China may overtake India as the world's biggest gold consumer in 2013 as the dragon country has more favourable policy on the precious metal as compared to the economy, the WGC said on Thursday.
Gold consumption in China rose to 570 tonnes in the first half of the current calendar year, slightly higher than 566.5 tonnes in India, the data showed.
Consumers in these two countries expect gold prices to be stable or higher in the future, it said.
Asked if China could surpass India in gold consumption in 2013, World Gold Council (WGC) India Managing Director Somasundaram PR said: "There is a possibility. China's policy has been pro-gold in the last few years. So, the trajectory of growth is much higher there."
On the other hand, Indian policies have been to reduce gold demand by restricting supplies through imports in an attempt to address the current account deficit (CAD), he said.
The WGC suggested that India needs to adopt a long-term policy on gold, and said measures such as import duty hike to 10 per cent and linking all forms of gold imports to mandatory exports are unlikely to bring down the burgoening CAD.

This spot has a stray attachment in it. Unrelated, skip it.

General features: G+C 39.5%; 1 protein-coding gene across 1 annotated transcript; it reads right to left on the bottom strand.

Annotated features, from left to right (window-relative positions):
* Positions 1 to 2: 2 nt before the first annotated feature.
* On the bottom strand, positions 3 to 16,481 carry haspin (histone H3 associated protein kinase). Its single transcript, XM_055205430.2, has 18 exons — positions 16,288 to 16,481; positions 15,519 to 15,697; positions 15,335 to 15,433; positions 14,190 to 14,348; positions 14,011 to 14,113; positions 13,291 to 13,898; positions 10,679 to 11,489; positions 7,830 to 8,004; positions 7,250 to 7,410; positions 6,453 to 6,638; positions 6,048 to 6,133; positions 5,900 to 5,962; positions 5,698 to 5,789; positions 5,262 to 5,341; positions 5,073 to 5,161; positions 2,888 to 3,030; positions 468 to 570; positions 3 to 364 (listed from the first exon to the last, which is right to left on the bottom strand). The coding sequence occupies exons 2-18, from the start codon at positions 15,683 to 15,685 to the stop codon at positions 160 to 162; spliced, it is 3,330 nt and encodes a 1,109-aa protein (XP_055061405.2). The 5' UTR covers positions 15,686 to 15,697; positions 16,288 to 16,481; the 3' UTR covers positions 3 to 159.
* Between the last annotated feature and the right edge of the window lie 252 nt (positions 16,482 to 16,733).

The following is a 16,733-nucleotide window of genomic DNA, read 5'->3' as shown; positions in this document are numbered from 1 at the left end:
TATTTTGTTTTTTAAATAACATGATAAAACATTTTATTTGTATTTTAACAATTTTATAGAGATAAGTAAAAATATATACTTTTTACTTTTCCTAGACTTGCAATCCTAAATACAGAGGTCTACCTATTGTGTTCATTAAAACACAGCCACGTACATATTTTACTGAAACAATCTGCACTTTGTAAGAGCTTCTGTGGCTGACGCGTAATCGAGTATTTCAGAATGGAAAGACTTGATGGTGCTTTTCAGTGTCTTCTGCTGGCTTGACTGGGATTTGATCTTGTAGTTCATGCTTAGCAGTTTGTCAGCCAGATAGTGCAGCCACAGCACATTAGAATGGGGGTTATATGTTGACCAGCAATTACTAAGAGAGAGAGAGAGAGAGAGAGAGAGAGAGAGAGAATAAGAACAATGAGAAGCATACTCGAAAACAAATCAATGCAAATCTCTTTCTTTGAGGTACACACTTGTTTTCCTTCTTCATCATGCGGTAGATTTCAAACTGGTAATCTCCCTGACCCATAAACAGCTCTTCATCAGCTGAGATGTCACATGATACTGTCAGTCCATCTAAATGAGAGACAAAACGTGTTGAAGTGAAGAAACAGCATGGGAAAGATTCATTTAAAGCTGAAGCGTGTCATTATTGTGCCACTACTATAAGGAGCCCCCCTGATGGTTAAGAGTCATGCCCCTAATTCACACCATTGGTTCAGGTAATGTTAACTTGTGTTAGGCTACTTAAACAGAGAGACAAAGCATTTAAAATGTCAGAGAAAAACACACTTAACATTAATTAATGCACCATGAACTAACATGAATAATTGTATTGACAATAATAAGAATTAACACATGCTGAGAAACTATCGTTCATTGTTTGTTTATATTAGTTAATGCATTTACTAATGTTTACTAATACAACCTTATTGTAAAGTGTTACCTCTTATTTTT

Stating that both countries have strong retail consumers, Somasundaram said, "Gold demand in India and China is expected between 900 and 1,000 tonnes (in each nation) in 2013 calendar year."
Gold consumption stood at 864 tonnes in India, while it was 832 tonnes in China during 2012.
Being the world's largest producer of gold, China's half of the gold demand is met through domestic supplies, while India depends almost entirely on imports for the yellow metal, he said.
The two countries account for more than 60 per cent of world jewellery market and about half of total bar and coin demand, he added.
According to the latest WGC report, the gold consumption in China during the April-June period of this year confirms that the gold investment demand in China remains strong.
The poorly performing stock market in that country is not an attractive alternative investment and gold investment products are increasingly available and easily accessible to a captive domestic audience, it said.
In China, continued expansion of